This entire project is built on a solderless breadboard. If you are new to the Propeller, this is the perfect project to get acquainted with the hardware and programming. If you are a Propeller guru, you will enjoy the nostalgia of gaming on LEDs and push buttons. Grab your breadboard and follow along.

Parts

What you’ll need:

  • Breadboard and wire
  • 9-VDC wall transformer
  • Parallax PropStick USB
  • Two-digit 7-segment LED display
  • Five SPST pushbuttons
  • Audio speaker
  • Sixteen 200-Ω resistors
  • Five 10-kΩ resistors

The board and basic parts

The Parallax Propeller chip requires a few external components. You need a 3.3-VDC power regulator, a crystal, and a USB-to-serial converter. You also need a serial EEPROM if you want the Propeller to run your program at power up. You can buy all these separately and wire them up on the breadboard. Or you can save time and space with the Parallax PropStick USB. It combines all these external parts on the same footprint as the 40-pin Propeller chip.

I bought the LED display for this project from Mouser Electronics (part number 630-HDSP-521E). The large red segments are common anode (common ground). You supply positive voltage from a propeller port pin through a 220-Ω resistor to light the segments.

I bought the push buttons from Pololu Robotics & Electronics (part number 1400). They are specially designed for mounting on a breadboard. One side of each switch is connected to 3.3 V and the other is connected to a propeller port pin and pulled to ground with a 10-kΩ resistor.

I bought the speaker from Digi-Key (part number 668-1140-ND). The negative terminal of the speaker hooks to the breadboard’s ground. The positive terminal hooks directly to a Propeller port pin.

A speaker, one LED segment, and one switch wired to the Propeller

I placed four of the switches on the corners of the display. These switches are used as up/down inputs for each digit allowing the player to select a number from 00 to 99. The fifth button to the right of the display is the “Enter” button.

The photo above shows the speaker, one LED segment, and one switch wired to the Propeller. I tested the hardware and software incrementally as I hooked it up instead of trying to debug the final system as a whole.

The Parallax Propeller Tool is the free graphical Integrated Development Environment (IDE) you use to develop code for the Propeller. The code editor colors and highlights your work making it easy to see functions and keywords. It also manages indentation. The SPIN programming language uses indentation to identify code blocks much as Python does.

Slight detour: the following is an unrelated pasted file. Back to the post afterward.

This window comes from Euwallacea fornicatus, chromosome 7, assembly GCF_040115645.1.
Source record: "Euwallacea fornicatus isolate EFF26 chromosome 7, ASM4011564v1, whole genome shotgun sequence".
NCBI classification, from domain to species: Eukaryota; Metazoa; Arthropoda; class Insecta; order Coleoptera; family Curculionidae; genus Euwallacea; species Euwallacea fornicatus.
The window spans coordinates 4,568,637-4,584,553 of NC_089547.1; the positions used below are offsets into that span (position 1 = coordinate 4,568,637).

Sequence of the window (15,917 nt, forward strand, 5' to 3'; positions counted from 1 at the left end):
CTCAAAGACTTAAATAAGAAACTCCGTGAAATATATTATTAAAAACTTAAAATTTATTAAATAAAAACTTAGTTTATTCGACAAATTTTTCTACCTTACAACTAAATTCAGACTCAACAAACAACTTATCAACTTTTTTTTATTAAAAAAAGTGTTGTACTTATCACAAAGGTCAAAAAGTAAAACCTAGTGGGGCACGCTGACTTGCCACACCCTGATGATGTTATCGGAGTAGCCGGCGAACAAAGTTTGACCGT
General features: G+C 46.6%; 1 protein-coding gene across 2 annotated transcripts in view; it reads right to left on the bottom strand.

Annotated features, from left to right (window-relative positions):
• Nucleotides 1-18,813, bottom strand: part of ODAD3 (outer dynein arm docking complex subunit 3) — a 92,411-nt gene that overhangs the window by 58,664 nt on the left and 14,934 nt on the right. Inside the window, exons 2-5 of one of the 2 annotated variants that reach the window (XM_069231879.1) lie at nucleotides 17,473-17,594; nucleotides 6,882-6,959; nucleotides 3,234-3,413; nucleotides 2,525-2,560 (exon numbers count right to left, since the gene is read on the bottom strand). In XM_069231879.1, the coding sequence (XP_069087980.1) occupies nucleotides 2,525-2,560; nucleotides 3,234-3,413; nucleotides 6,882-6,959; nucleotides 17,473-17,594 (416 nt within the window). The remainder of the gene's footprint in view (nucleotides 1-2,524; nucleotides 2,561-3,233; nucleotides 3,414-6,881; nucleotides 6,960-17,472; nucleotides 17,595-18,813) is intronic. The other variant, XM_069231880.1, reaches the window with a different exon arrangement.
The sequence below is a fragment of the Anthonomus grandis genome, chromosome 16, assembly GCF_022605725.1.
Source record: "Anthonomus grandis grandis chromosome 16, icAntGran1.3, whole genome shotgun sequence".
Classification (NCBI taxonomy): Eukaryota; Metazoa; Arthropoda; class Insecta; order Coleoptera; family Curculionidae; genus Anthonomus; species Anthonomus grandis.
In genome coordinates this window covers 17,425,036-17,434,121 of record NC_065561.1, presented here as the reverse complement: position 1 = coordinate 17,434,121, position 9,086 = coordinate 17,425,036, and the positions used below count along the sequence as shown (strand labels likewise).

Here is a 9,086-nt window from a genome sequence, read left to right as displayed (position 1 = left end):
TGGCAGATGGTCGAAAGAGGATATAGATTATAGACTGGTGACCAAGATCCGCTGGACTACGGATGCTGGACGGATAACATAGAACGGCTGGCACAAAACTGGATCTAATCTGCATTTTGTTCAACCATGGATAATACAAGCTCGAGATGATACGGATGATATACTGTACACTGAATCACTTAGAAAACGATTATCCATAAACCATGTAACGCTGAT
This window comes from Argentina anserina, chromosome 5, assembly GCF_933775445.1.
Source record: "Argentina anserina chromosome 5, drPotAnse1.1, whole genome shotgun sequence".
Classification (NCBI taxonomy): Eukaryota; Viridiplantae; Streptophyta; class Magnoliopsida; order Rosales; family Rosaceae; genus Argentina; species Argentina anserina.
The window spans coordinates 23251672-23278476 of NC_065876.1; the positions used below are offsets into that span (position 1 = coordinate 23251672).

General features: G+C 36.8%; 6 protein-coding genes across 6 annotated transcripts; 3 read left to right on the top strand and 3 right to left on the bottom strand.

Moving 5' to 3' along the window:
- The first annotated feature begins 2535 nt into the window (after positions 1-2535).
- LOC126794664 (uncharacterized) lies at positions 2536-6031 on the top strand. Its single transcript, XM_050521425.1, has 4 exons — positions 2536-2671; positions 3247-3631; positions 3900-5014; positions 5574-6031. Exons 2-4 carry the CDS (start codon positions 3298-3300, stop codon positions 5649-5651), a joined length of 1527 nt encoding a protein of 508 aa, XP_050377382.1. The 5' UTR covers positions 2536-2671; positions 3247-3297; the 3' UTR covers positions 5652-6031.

Basic hardware test

The code above is my basic hardware test. The CON (constants) section at the top configures the clock speed of the chip: 5 MHz × 16 = 80 MHz. The OBJ (object) section pulls in the serial terminal driver library. This library object allows you to use the USB cable for both programming and an input/output terminal. The one second pause on line 12 gives you time to switch from the IDE program to the terminal program on your PC once the code is downloaded. The Propeller tool download includes the parallax serial terminal for your PC.

Line 10 sets general I/O pin 0 (P0) as an output (they are inputs by default). Line 17 reads the switch connected to P11 and turns the LED segment on or off accordingly. Line 18 prints the state of the input pins to the PC terminal in an infinite loop.

Parallax serial terminal

It took me a while to warm up to the SPIN programming language. It is syntactically very different from C and its derivatives. But conceptually it is familiar: you break your software up into functions and local/global variables. In the end the simplicity of the syntax and the friendliness of the IDE won me over!

I really like the “Propeller font” used in the Propeller Tool IDE. It includes special symbols you can use to draw circuits and timing diagrams in your code comments. For instance:

Check out the font

Now to wire up the rest of the LEDs and switches. I thought about wiring the left digit to the first port byte and the right digit to the second port byte so that the segments are laid out the same way in each byte. This would make the software easier to write. But the pins for the segments on the display are kind of scattered around at random. The wiring is easier and neater if you wire the segments from the bottom of the display to the bottom of the propeller and from the top of the display to the top of the propeller. You can make up for the scattered pattern with software.

Two tips: Wire the segments from the bottom of the display to the bottom of the Propeller. Wire from the top of the display to the top of the Propeller.

Hi/Lo breadboard layout

That’s it for this installment. Now I’ll clean up all the little wire stripping sprinkles I left around my workbench. In Part 2 of this series, I’ll switch modes from hardware to software and write the Hi/Lo game. Hopefully you are following along. Until next time, may the COGs be ever in your favor.

Chris Cantrell earned an MSEE from the University of Alabama. He writes Java and Flex for Emerson Network Power in Huntsville, Alabama. Circuit Cellar published 10 of his articles between 2002 and 2012: Issue 145, Issue 152, Issue 161, Issue 184, Issue 187, Issue 193, Issue 205, Issue 209, Issue 139, and Issue 260.